Film Review: ‘Jungle Cruise’: Another Hit-and-Miss Disney Theme-Park Adaptation

By Michael Clark
Michael Clark
Michael Clark
Originally from Washington, D.C., Michael Clark has written for over 30 local and national film industry media outlets and is ranked in the top 10 of the Atlanta media marketplace. He co-founded the Atlanta Film Critics Circle in 2017 and is a regular contributor to the Shannon Burke Show on FloridaManRadio.com. Since 1995, Mr. Clark has written over 4,000 movie reviews and film-related articles.
August 5, 2021 Updated: August 5, 2021

PG-13 | 2h 7min | Action, Drama, Comedy, Fantasy | 30 July 2021 (USA)

Before hitting the mother lode with the “Pirates of the Caribbean” franchise, Disney adapted two other theme park attractions into feature films and both failed miserably. “Mission to Mars” (2000) and “The Country Bears” (2002) were loathed by critics and barely dented the box office. Released mere months after the first “Pirates” installment in 2003, “The Haunted Mansion” made decent coin but was despised by the reviewing press and a sequel for it was never considered.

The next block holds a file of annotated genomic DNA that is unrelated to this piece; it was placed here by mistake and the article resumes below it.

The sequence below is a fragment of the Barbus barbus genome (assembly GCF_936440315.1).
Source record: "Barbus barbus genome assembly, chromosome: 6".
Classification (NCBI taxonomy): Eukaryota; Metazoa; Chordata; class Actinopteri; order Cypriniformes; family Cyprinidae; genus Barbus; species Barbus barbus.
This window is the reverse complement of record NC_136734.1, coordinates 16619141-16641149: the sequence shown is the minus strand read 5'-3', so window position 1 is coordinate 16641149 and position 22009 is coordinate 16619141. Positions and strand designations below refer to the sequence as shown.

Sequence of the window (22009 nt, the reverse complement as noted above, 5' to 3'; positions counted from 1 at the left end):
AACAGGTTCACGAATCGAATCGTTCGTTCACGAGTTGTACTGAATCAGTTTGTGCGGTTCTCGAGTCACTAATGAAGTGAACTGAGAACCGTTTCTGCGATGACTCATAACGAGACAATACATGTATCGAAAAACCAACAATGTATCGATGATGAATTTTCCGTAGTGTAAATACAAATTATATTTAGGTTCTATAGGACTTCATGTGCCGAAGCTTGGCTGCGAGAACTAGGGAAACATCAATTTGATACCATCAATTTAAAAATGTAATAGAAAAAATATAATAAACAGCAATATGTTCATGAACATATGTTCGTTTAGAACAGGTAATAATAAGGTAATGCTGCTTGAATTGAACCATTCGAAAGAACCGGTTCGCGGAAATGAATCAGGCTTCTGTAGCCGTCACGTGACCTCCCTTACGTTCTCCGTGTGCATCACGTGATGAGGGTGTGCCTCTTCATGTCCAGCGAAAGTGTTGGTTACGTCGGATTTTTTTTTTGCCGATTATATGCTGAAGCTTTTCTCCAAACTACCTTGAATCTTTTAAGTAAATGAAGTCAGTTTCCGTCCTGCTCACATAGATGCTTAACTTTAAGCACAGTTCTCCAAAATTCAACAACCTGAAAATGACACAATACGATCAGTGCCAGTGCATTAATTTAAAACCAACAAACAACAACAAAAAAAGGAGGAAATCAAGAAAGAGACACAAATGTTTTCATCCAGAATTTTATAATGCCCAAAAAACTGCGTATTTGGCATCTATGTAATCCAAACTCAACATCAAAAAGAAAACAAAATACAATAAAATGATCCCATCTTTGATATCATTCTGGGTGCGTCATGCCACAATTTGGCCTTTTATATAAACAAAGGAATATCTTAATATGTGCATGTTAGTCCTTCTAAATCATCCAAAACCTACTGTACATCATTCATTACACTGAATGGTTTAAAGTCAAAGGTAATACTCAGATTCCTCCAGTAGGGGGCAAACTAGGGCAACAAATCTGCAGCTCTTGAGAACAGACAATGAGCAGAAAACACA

In the works in some form or fashion since 2004, “Jungle Cruise” finally arrives in theaters after multiple date changes (due mostly to COVID-19) and its immediate and long-term success appears iffy at best. The third high-profile title released on the same weekend (“The Green Knight” and “Stillwater” being the others), “Jungle Cruise” does have the advantage of featuring current number one global draw Dwayne Johnson and the sublime Emily Blunt as the leads. Their chemistry is considerable and immediate yet is not quite enough to make up for a story that is anything close to original, focused, or indelible.

Epoch Times Photo
Dwayne Johnson and Emily Blunt star in Disney’s latest film, “Jungle Cruise,” which borrows its plot from the Humphrey Bogart and Katharine Hepburn film “The African Queen.” (Walt Disney Studios Motion Pictures)

Set just before World War I, “Jungle Cruise” plays out as a shameless retread of “The African Queen” (1951) by way of “Raiders of the Lost Ark” (1981), “Romancing the Stone” (1984), and “The Mummy” (2017). Helmed by the largely unknown horror director Jaume Collet-Serra and penned by five (yes, five) screenwriters, the movie is a bubbling stew of formula and impossibly choreographed set pieces which are impressive on a technical level but are largely devoid of emotion and so adds little to the spotty narrative.

A Cure-All Exotic Flower in the Amazonian Rainforest